Despite being extremely utilitarian in its raison d’être, the final phase of the city’s new water treatment plant up at John Hart Lake will also contain some additional contributions from the local art community.
The call has just gone out for artists interested in contributing work to the project, which will now include three totem poles to be incorporated into the external structure of the building itself, carved wooden entry doors and at least one educational mural inside the facility.
“When we were doing the design of the building, obviously we were being very sensitive to the utilitarian purpose of the building,” says City of Campbell River general manager of operations Ron Neufeld, “but we also identified that, number one, it’s in a spectacular location, right on the edge of the lake, and while it isn’t necessarily an area that will be open to the general public, it is an area that offers a real opportunity to tell the story of our watershed, and also tell a little bit of the history of the Snowden Forest, potentially some of the story of how BC Hydro has utilized the watershed and, of course, celebrate our First Nations culture and history and how these the water has played a key role for them, as well.”
They proposed the incorporation of those ideas into the building design to the architect and intended to add some more detail after the fact.
“The call that’s out right now are for those details,” Neufeld says. “It’s for three totems that will look like an integrated part of the structure and we’re looking at carving our main front entrance door, again, to tell a story that’s related to the water system in some way, shape or form.”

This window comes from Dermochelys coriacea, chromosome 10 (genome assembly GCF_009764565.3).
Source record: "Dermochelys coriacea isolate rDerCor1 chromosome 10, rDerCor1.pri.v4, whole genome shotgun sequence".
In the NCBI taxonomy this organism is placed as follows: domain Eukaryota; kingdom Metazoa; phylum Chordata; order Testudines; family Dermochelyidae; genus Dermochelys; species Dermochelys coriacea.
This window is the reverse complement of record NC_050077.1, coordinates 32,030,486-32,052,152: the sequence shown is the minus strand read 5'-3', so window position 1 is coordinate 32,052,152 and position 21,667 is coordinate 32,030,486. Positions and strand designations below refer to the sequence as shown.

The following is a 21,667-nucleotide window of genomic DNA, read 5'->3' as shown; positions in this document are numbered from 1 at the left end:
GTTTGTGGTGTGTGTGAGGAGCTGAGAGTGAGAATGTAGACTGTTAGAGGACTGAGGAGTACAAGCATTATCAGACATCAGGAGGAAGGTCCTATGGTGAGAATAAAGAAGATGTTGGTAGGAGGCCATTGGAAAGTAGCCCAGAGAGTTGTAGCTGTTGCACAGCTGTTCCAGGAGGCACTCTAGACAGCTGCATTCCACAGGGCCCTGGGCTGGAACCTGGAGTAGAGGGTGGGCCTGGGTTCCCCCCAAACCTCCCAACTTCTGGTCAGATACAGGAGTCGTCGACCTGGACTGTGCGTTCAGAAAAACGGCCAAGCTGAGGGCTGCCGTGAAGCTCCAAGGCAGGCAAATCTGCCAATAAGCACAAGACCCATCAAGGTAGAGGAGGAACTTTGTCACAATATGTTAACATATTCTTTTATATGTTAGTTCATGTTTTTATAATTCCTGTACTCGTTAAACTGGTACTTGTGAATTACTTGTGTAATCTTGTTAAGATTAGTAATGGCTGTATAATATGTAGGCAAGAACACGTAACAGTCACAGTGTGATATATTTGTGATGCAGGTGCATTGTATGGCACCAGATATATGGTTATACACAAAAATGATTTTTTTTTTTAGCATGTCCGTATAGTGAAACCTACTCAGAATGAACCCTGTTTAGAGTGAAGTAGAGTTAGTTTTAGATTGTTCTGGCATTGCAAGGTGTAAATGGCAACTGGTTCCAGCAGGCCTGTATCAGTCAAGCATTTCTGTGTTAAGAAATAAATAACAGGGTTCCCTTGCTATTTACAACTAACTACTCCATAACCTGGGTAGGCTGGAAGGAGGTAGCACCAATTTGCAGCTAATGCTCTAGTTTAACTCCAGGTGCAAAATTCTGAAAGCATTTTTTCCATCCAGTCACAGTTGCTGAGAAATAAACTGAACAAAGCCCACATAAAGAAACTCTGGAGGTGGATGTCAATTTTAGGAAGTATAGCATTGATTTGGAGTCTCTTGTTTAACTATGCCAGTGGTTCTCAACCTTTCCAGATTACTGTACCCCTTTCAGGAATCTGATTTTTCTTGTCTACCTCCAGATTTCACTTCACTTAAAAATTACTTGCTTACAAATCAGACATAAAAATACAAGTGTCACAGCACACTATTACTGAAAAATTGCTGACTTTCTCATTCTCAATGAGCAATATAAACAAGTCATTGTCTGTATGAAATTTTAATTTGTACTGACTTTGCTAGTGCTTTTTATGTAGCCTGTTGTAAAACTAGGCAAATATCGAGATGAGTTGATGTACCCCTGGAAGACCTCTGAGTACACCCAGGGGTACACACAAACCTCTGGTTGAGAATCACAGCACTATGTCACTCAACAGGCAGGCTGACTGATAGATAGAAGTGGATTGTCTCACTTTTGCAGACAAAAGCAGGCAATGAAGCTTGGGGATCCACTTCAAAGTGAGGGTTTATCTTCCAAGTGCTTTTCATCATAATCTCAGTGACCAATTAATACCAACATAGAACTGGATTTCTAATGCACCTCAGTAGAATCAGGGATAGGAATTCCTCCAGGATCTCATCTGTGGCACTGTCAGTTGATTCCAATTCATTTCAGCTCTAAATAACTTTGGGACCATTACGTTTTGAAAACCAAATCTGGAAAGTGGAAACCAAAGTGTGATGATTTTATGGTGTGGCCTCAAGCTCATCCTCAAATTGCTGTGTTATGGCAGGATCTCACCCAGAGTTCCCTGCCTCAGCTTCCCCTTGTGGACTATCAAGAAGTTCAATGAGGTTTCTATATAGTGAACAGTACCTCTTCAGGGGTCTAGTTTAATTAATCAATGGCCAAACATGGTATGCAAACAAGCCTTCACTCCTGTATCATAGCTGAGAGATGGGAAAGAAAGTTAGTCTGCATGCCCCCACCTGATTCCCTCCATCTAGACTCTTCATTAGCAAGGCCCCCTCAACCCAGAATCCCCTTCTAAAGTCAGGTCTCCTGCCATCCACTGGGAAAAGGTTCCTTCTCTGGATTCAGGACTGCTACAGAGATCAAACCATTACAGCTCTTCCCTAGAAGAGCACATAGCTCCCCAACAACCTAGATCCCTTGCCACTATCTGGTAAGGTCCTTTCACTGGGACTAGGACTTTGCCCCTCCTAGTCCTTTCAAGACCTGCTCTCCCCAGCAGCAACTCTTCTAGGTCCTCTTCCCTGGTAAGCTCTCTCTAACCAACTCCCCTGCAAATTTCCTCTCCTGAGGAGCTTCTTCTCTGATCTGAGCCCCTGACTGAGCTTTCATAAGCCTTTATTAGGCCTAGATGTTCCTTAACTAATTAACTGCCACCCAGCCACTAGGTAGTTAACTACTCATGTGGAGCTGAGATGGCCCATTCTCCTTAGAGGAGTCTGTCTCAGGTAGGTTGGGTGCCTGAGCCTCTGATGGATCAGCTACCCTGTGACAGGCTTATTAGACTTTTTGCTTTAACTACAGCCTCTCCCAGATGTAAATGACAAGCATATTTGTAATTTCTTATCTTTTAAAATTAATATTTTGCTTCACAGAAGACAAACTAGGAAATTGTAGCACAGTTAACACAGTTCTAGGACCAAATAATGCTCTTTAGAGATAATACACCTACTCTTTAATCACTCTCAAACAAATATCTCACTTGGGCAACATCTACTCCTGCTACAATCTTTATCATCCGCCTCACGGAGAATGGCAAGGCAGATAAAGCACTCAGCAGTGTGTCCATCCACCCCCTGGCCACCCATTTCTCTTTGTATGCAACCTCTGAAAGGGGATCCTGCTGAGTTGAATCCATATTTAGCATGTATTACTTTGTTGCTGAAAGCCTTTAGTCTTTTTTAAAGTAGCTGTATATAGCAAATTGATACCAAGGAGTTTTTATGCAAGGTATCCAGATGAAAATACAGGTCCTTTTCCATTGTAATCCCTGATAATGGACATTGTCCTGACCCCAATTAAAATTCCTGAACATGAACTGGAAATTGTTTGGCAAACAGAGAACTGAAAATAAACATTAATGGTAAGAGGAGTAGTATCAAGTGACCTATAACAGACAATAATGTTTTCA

That sounds fairly typical for the area. There are many buildings around, after all, that incorporate First Nations carvings and totems on their exterior.
Inside the building is another story, though.
“We’re looking for some creativity within the artistic community to develop superheroes that are related to the water system in some way,” Neufeld says with a smile. “We then want to use those superheroes to tell the school groups or community groups that we’re touring through the facility the story of how we’re treating water and the functions that the different things are serving.”
Neufeld says that although the building won’t be open to the public – it needs to be carefully controlled and secured, since it will be the source of the city’s safe water supply – “it does allow us to deliver a lot of tours – to school groups in particular – and so we wanted a diverse range of stories we could tell,” Neufeld says. “These characters are intended to really allow us to connect with kids, specifically, in telling these stories.”
And that’s the whole point of incorporating the arts into the community’s infrastructure – to connect people.
“One of the things I think is really unique in bringing the arts community into these types of projects,” Neufeld says, “is that something that is strictly utilitarian (like a water treatment facility) can still have a broader role to play in terms of telling a story or demonstrating some of our local history, culture and artistic talent. It’s absolutely a functional building, but that doesn’t mean you can’t add components to it that make it about more than its function.”
Chair of the city’s Public Art Committee and executive director of the Campbell River Arts Council, Ken Blackburn, says this project is a significant move forward in how the arts community and the development of the region’s infrastructure can work together.
“It’s pretty much the first time we’re going to test the relationship between the city and the Public Art Committee under the new Public Art Policy on something of significant scale,” Blackburn says. “This is really in the spirit of what the Public Art Policy was made for.”
Interested artists can submit their proposals for the Water Supply Building through the Campbell River Public Art website or email Blackburn at firstname.lastname@example.org with questions around the process.